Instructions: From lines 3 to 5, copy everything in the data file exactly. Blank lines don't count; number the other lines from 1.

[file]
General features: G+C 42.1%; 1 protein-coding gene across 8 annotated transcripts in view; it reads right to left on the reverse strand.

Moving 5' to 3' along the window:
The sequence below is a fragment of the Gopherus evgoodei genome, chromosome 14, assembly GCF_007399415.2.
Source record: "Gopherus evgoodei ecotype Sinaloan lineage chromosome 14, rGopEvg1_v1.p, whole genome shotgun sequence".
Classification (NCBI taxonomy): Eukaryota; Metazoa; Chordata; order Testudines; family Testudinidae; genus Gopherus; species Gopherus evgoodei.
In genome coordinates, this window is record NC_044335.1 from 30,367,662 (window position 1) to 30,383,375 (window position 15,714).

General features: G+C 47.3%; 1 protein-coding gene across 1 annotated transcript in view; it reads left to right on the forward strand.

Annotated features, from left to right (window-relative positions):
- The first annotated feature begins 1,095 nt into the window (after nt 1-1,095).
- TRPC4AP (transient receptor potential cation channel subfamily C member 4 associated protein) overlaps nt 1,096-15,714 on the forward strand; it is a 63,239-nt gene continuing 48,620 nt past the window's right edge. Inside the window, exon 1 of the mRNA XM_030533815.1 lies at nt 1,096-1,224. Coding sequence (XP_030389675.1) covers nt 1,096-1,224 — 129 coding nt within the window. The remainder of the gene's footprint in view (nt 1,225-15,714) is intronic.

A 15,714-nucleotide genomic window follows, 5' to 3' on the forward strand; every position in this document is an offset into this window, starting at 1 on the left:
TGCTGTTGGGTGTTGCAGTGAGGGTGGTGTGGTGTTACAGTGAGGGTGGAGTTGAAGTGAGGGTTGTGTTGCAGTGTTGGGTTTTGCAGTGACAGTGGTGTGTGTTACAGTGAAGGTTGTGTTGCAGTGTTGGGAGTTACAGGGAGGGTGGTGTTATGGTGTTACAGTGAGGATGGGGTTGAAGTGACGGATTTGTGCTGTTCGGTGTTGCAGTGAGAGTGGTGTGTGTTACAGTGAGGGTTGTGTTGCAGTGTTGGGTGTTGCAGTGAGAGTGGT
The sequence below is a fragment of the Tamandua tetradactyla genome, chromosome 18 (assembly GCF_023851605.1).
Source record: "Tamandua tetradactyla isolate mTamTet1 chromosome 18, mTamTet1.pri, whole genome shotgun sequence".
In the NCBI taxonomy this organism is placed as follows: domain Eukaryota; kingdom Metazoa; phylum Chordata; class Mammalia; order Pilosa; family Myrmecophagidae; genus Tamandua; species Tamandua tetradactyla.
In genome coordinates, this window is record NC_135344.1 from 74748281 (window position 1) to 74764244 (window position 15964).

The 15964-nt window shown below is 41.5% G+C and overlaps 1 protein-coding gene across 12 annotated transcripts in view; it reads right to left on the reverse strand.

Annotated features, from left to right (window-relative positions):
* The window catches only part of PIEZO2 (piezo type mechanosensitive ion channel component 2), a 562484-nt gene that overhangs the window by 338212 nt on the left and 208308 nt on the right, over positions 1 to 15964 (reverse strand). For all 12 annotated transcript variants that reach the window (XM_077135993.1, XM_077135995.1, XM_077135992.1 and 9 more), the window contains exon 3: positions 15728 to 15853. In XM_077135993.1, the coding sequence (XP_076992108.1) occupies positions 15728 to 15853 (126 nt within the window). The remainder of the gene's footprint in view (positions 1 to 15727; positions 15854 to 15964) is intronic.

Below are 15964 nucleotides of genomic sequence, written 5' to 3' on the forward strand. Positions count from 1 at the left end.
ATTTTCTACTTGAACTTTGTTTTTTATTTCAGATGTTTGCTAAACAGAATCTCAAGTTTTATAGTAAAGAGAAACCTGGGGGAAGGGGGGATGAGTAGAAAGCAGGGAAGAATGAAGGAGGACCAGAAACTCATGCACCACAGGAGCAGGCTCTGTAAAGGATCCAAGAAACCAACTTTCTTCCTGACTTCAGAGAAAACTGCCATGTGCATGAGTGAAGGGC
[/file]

The sequence below is a fragment of the Gopherus evgoodei genome, chromosome 14, assembly GCF_007399415.2.
Source record: "Gopherus evgoodei ecotype Sinaloan lineage chromosome 14, rGopEvg1_v1.p, whole genome shotgun sequence".
Classification (NCBI taxonomy): Eukaryota; Metazoa; Chordata; order Testudines; family Testudinidae; genus Gopherus; species Gopherus evgoodei.